Based on the five District Bank surveys for the manufacturing sector in October, it is hard not to reach the conclusion that the ISM Manufacturing Index will remain below the 50-mark for a third month in a row when it is reported at 10:00 ET on Friday, November 1. However, the door is ajar for an upside surprise.
The headline indexes for the five surveys were mixed. The New York Fed’s general business conditions index, Philadelphia Fed’s general business conditions index, and the Dallas Fed’s current business activity index are measures of sentiment in response to a specific question, while the Richmond Fed’s Composite Manufacturing Index and the Kansas City Fed’s Manufacturing Index are calculated from index components. As such, these measures are not entirely comparable to each other and to the ISM index.
The overall tone of the indexes ranges from soft to mildly expansionary. The two indexes that have the strongest correlation with the ISM Manufacturing Index moved in opposite directions for October. Pivotal to any improvement for the factory sector will be new orders. While these are not absent – particularly for Philadelphia and Richmond – the broader manufacturing environment is experiencing flat or uneven orders at best, and weaker orders more generally.
The Philadelphia index – which has a correlation of 0.834 – fell 6.4 points to 5.6 in October putting the trend for activity down for a third month in a row and leaving its expansion at a modest level. The Richmond index – which has an even stronger correlation of 0.854 – jumped 17 points to 8 in October from -9 in September. Since the Richmond measure has been swinging wildly between firmer and softer reading of late, I would not interpret this as a fundamental upturn for manufacturing. Nonetheless, the Richmond District has manufacturing sector that is fairly representative of the mix across the US and the potential that is signals a better month for the ISM data should not be ignored. My bottom line is that the ISM Manufacturing Index may not sink lower from the 47.8 in September and could even rise a bit while remaining in recessionary territory.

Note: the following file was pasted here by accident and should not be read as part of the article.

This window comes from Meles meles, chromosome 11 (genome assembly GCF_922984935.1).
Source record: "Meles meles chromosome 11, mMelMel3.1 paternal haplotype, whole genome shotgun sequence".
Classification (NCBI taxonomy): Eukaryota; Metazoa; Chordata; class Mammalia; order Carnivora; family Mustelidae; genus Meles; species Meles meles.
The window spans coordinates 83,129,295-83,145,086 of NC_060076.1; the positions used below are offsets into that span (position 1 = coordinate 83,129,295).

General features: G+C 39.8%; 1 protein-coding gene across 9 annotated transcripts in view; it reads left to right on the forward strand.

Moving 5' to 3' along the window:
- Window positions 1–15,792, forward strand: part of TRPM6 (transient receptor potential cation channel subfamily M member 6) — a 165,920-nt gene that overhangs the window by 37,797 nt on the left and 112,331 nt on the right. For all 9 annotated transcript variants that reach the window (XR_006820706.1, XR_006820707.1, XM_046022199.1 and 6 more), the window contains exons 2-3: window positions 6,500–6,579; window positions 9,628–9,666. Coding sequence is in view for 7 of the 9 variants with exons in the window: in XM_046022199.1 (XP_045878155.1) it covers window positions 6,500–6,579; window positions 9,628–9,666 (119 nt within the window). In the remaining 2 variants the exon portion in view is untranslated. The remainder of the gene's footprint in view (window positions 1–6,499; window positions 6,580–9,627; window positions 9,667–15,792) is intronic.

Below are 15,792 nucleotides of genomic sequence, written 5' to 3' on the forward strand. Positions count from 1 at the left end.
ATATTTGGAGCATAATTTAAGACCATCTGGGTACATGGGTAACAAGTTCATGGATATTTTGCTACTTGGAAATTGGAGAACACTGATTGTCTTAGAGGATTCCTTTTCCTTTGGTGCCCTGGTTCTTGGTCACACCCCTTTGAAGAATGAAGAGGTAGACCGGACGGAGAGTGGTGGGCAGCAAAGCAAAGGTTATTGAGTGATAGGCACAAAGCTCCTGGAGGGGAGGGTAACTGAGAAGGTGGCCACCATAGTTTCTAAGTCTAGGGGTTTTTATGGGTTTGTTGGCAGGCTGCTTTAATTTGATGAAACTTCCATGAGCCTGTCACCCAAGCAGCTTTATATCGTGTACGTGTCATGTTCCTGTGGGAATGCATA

I reach a similar conclusion when looking at the calculations for the ISM equivalent indexes for the five District Bank surveys. The Richmond-ISM equivalent hints at a rise above the 50-mark for the ISM index, whereas the Philadelphia-ISM equivalent suggests some downward movement. On net, the five surveys point to weakening while two indicate some improvement.
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